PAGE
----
FOR HARRY GOLDSMITH
Harry Goldsmith was born in Dover on 7 March
1896, the son of Henry Goldsmith and his wife Emma
(née Ladd). The couple also had three daughters, Ethel, Edith,
and Mabel. In 1901 the family were living at 14 Dixon Road,
Dover, and Mr Goldsmith was working as a stoker.
Harry joined the Navy in
March 1914. He was lost on 20 January 1918, when his Monitor,
the HMS Raglan, was attacked by the cruisers Goeben and Breslau.
The Raglan sank in shallow water.
A family story states that
just six men survived, bringing home the log book, bullet-riddled flag, and
the tale that as the Raglan sank the men still on board sang
Harry, with two of his sisters,
Edith and Ethel. They are standing outside their
home at 3 Seaview Terrace, on Bunker's Hill, one of the steepest hills in
It was at this address Harry's mother received
the news of her son's death.
Harry with his older sister
always spoke of the day he died, and remembered him
as a "quiet, inoffensive boy".
|Below is believed to be the last
picture ever taken of Harry, when they were coaling
up. Mabel received the picture after her brother had
Left are Harry's parents in
Barham church, beneath the flag that was brought
home from the Raglan. It was eventually taken
away to be restored, but never returned.
Harry has no known grave, and
the Chatham Naval Memorial
Harry's parents at home. Mrs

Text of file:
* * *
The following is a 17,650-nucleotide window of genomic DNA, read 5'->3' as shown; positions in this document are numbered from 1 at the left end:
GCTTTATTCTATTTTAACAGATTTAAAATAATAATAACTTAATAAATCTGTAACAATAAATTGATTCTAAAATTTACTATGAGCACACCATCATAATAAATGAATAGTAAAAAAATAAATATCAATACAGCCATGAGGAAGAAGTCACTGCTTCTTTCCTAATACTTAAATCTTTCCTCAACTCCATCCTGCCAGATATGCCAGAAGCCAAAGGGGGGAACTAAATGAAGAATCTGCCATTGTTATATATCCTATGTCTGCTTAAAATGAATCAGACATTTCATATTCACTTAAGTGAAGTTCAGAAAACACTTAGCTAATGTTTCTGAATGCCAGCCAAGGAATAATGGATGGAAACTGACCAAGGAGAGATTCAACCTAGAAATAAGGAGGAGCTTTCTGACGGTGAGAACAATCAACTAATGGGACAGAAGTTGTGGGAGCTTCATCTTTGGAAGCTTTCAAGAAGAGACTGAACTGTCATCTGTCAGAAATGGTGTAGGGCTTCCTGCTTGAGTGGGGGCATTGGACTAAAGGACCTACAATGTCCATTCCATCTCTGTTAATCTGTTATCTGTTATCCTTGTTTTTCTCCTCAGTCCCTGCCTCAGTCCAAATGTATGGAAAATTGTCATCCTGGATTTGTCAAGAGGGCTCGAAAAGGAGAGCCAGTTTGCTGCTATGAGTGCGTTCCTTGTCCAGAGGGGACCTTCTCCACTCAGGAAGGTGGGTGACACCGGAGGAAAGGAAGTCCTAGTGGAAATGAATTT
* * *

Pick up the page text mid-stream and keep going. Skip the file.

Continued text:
Emma Elizabeth Goldsmith died on 15 October 1943
at 8 Hillside Road, her daughter's home, "after
many years of suffering patiently borne"
below: Emma Ladd with her mother
During the Great War, Mabel, born 29 April 1893, worked for Scott's the dyers,
washing soldiers' uniforms in benzene. Her husband, Albert
whom she had married on 15 August 1915 at St Andrew's,
Buckland, was killed on 7 June 1917, serving with the Royal
Field Artillery. Albert's younger brother, Alfred John, had
died the month before, on 3 May 1917. He is commemorated on
the Arras Memorial. The family suffered a third tragedy when
another brother, Robert Redvers Butterfield, serving in the
Hampshire Regiment as a Private, fatally crashed into a car
after losing control of his cycle at the bottom of the
Whitfield Hill on 30 April 1921. Their grandmother is
believed to be Jane Cruttenden, who died the year before, on
8 April 1920, aged 64.
Mrs Mabel Florence Butterfield, aged 24,
remarried on 12 January 1918 at St Andrew's, Buckland, to
Charles Arthur Cloke, 34, who was then serving as a Private
in the Machine Gun Corps. Sadly, she was widowed again when
Mr Cloke died on 19 June 1921. Mrs Cloke married for the
third time on 20 October 1923 at Barham church, Kent, to
Albert Laurie Jarvis, a plasterer's labourer.
Ethel Goldsmith, born 22 March 1899, married Thomas Pilcher,
born 23 August 1895. They were living at 8 Hillside Road
when he collapsed and died suddenly whilst at work on the
Military Hill on 12 December 1940. Living in 1939 with them
were Edith, her sister, and their mother, Emma.
Charles Richard Puckett, served during the Great War in
the Royal Navy, including service on the Hood. He recalled
how he sailed past the wreck of the Raglan, seeing the mast
in the water. Known as a cheerful joker, he was killed in
World War II, during the evacuation of Dunkirk. His tug, St
Abbs, was bombed at 09.50 on 1st June 1940, and sank within
with grateful thanks to Ethel
Puckett and Harry Jarvis